But again, within a decade, those small classes were mostly gone. Al Hastorf, a psychology professor and administrator from 1961-90, recalls the pattern: the University adds more undergraduate seminars to the curriculum only to see them fall by the wayside as professors refocus on research. "I don't think there is a specific explanation for why these reforms fade out," says Hastorf, now professor emeritus, who last winter taught a Sophomore Dialogue. One reason, he says, may be that teaching small classes to undergraduates is "not built into the psyche of senior faculty. It has historically not been their role." When he stepped down as provost in 1984 after a four-year term, Hastorf told Campus Report that the University needed more small seminars -- though he warned of the costs: "Stanford has many ambitions, but the biggest is for a renaissance of undergraduate education. That will mean considerable new resources. It will be expensive."

So when Casper became president in 1992, he inherited a University that had repeatedly tried to foster interaction between undergraduates and senior faculty, but had failed to make the programs last. In October 1993, Casper appointed the Commission on Undergraduate Education to conduct a comprehensive review of how Stanford's youngest students learn. His goal: make the four undergraduate years more coherent and rigorous. In the fall of 1994, commission chair James Sheehan, '58, the Dickason Professor in the Humanities, presented the group's findings, noting areas of success but also some "worrisome patterns." The report said that students who found mentors, designed their own research projects and worked closely with faculty enjoyed a highly rewarding Stanford experience. But, Sheehan wrote, "a minority of students seem to remain largely untouched by the University's academic enterprise. While they may be satisfied with their time at Stanford, their academic experiences are not a major ingredient in this satisfaction."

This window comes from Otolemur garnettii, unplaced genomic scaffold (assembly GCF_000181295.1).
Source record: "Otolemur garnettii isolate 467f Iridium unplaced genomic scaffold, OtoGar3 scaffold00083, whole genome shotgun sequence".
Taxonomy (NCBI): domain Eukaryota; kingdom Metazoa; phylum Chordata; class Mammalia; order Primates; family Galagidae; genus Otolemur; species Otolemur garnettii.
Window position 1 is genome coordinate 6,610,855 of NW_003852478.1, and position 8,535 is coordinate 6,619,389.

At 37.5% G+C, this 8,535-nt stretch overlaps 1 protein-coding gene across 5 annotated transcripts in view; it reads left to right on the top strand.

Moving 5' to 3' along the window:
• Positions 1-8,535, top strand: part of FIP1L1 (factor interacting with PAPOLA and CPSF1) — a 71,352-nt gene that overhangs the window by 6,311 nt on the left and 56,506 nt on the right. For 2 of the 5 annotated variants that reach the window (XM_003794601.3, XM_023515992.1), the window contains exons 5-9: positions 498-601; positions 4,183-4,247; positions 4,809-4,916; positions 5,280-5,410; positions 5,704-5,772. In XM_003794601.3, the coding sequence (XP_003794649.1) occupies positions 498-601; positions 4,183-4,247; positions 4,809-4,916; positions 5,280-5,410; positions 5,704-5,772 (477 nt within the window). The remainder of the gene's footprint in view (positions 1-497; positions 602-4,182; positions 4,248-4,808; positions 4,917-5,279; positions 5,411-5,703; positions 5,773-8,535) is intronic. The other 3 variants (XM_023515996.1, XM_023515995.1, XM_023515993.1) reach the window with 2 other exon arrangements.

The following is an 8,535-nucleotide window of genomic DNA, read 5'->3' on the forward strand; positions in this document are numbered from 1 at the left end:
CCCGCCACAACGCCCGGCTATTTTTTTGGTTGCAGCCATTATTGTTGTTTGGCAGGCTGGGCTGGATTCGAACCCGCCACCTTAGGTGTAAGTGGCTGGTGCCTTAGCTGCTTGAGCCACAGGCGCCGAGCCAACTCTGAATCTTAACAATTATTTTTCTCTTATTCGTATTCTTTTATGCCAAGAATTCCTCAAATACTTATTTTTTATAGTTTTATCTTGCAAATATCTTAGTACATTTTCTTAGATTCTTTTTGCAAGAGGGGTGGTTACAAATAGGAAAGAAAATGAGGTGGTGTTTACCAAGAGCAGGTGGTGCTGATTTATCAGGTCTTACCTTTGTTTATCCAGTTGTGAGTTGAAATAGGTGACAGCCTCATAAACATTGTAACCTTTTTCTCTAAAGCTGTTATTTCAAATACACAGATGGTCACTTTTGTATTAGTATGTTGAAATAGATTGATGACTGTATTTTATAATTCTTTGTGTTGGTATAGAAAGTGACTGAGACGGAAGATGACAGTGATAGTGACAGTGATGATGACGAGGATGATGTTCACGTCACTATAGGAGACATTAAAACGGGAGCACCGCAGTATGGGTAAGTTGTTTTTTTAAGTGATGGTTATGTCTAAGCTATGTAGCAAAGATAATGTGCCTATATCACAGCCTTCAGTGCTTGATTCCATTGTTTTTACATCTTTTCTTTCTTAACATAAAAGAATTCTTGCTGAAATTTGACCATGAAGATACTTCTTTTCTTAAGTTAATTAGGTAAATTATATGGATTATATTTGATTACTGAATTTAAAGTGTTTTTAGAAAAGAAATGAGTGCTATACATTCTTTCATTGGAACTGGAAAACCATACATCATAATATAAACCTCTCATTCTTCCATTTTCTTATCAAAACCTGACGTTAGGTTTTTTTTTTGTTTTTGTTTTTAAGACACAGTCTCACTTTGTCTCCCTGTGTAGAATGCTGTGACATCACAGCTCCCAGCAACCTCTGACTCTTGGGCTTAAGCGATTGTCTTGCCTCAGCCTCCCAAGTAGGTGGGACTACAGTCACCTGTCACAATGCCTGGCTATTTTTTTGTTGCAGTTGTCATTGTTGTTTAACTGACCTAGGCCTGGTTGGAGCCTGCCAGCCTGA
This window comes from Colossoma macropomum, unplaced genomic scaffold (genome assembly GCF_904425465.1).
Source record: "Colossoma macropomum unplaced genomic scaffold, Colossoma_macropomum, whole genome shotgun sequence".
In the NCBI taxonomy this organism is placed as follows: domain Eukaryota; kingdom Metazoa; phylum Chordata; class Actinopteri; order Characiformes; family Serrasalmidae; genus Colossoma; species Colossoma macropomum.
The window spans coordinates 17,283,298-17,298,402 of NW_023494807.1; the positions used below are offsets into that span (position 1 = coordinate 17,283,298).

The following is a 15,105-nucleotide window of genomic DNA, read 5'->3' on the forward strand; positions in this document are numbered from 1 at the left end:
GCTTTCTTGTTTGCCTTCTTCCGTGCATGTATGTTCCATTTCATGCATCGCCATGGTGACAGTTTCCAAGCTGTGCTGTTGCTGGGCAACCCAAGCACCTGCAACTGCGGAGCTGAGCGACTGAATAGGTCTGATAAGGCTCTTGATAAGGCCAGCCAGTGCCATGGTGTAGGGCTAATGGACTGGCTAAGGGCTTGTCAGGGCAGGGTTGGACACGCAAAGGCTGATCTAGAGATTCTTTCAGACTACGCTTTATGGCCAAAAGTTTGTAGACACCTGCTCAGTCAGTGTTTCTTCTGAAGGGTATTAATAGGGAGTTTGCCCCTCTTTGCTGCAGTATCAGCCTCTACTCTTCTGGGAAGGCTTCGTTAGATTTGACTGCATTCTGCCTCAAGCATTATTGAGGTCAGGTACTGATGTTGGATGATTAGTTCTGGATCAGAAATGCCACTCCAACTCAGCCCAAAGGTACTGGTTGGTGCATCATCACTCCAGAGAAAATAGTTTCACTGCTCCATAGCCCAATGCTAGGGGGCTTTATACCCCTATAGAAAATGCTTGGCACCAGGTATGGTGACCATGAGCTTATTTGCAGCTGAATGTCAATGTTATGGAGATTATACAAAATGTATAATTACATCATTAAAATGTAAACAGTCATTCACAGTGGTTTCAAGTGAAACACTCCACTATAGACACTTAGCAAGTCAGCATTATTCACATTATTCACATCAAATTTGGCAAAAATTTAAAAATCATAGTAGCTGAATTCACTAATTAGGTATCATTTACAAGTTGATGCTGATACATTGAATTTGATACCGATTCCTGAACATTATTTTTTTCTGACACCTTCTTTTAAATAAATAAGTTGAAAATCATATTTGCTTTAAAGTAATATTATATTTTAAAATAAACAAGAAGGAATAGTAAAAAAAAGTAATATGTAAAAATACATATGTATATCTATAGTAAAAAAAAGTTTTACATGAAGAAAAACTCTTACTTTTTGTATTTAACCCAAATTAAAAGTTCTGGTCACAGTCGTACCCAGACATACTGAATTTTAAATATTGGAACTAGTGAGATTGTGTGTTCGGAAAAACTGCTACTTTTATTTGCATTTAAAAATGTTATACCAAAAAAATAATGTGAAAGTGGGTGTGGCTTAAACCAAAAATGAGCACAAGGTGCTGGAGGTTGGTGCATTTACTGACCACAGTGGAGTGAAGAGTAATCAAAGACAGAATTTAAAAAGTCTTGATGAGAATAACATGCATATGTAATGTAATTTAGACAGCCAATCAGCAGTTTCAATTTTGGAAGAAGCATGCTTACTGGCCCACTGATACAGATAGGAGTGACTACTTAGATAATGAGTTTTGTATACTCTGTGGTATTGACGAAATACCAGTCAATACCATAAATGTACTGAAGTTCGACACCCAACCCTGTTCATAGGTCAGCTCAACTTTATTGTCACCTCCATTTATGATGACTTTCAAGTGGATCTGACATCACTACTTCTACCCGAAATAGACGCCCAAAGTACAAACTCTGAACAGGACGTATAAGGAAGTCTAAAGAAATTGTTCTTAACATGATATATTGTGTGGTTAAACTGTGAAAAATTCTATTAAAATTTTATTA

Casper embraced the report. "What the commission has done is very innovative, is very rigorous and is a sharp departure from our present approach," he said in October 1994. He made the 64-page report a blueprint for change. Since then the University has beefed up the foreign language requirement, tightened grading policies, and re-engineered and renamed the freshman humanities sequence. Administrators also initiated the Science, Math and Engineering Core (see "A New Spin on Science," March/April 1999) to help get nontechnical undergrads excited about techie topics.

But the biggest lesson Stanford has drawn from the 1994 report is that professors -- not just teaching assistants and lecturers -- should teach small groups of undergraduates. Among the seminar options for freshmen and sophomores last year: The Economics of the Federal Budget, From Chips to Genes: Engineering the Microworld; and Modern Stars and Medieval Saints. Many, like Oldies but Goodies in Pop Self-Help Psychology, focus on fun and fascinating topics that would never get attention in a traditional lecture course. Some -- including history professor Clay Carson's seminar on the Martin Luther King Jr. Papers Project -- allow students to learn from scholars whose research is featured in the national news.